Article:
Giraffe Project


I took the coolest commission last month. A friend of mine has a beautiful solarium in her house. (It’s incredible: a two-story Bougainvillea blooms, a fountain gurgles into a pond and banks of ivy flank the walkways.) She also has lots of family connections to Africa, which of course, means she has a collection of African pieces. So she decided to gather her African collection in her solarium and the centerpiece would be . . . a 5-foot tall ivy-covered giraffe topiary form! Would I make it for her?


How fun! So different from my usual projects (I seriously can’t think of the last giraffe topiary form I’ve made) and such a great challenge, too. But I’m not going to lie: I’m not a sculptor. Sculpting is much more complex than my usual forms. 2D, I can do. But 3D? Well, that’s a whole new dimension, isn’t it?

Before I began this project, I spent a lot of time engineering the giraffe in my head. I knew that the giraffe’s front legs would have to be sturdy enough to support a towering neck (and heads are heavy!). And I wanted long lines, not pieced parts, for structural integrity.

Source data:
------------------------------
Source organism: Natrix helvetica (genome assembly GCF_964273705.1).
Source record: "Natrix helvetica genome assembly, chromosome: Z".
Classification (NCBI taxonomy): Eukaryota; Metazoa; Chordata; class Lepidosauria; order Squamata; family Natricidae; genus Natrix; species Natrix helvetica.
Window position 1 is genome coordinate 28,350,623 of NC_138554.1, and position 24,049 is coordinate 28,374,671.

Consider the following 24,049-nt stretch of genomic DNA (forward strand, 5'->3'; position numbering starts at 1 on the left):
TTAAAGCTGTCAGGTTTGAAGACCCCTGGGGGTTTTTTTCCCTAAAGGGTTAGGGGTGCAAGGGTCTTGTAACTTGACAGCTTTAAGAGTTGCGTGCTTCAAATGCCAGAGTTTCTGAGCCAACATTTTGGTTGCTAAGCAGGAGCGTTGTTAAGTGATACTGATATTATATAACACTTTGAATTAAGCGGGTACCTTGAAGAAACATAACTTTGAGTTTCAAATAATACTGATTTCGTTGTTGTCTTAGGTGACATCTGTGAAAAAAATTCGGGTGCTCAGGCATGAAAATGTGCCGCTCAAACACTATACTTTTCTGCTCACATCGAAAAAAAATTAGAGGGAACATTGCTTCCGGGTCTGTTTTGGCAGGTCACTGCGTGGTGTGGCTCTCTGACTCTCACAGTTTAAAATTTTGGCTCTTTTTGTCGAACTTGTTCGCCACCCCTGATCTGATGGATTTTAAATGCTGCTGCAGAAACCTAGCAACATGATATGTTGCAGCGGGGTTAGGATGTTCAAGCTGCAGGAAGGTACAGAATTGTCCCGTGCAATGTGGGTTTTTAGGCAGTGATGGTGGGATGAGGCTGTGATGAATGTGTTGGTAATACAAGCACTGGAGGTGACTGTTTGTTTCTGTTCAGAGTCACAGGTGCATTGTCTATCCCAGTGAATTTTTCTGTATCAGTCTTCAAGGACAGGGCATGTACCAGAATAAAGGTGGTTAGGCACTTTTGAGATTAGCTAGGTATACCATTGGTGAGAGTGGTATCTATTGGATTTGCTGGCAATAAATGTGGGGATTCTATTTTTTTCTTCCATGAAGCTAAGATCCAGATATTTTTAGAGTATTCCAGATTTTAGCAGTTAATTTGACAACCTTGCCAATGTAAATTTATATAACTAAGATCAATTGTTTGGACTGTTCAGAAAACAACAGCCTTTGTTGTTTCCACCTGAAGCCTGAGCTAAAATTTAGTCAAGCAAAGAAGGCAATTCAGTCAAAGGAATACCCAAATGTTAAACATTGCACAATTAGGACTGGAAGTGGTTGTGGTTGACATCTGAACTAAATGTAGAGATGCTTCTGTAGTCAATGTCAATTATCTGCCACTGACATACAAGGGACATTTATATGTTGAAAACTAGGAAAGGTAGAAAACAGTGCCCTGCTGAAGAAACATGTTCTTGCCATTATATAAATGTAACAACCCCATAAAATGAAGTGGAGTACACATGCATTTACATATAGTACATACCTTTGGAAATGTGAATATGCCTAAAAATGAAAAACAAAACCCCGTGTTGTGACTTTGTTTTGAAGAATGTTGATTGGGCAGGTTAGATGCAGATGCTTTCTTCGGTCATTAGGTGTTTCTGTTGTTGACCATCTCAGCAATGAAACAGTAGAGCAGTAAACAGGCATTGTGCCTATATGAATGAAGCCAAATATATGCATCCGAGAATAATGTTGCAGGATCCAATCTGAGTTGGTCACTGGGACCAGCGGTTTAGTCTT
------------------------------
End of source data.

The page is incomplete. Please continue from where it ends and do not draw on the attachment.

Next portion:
My first attempt looked like Picasso’s bull drawing. Using a bale of crazy-heavy wire, I tried to make a continuous outline that I would later flesh out with 18-gauge wire. Abstract and interesting, but in the end it was too difficult for me to bring to life.

So, with my first concept trashed, I casually asked my art teacher friend for his advice. He asked off-hand, “You mean, besides tubes of chicken wire?”I played it cool. Like I was really asking for a grander idea. Not just chicken wire tubes. But that was it!! Apparently chicken wire tube armatures are a Sculpting 101 basic, but I sure hadn’t thought of that.


The chicken wire worked perfectly. I used my dressmaking skills to cut “pattern pieces” out of the chicken wire that would create 3D form and shape. And with this forgiving medium, I was able to add little nuances that gave the giraffe character. I compressed the knees a bit for knobiness and I arched the long neck so that his head is a little cocked, as if sharing a confidence. (My brothers all have this habit of inclining their head in conversation, as if they’re giving the listener their ear. A charming habit. So I gave it to the giraffe.)


It turned out to be one of the coolest pieces I’ve ever made. And as he’s slowly covered in ivy, I’ll think he’ll look even better.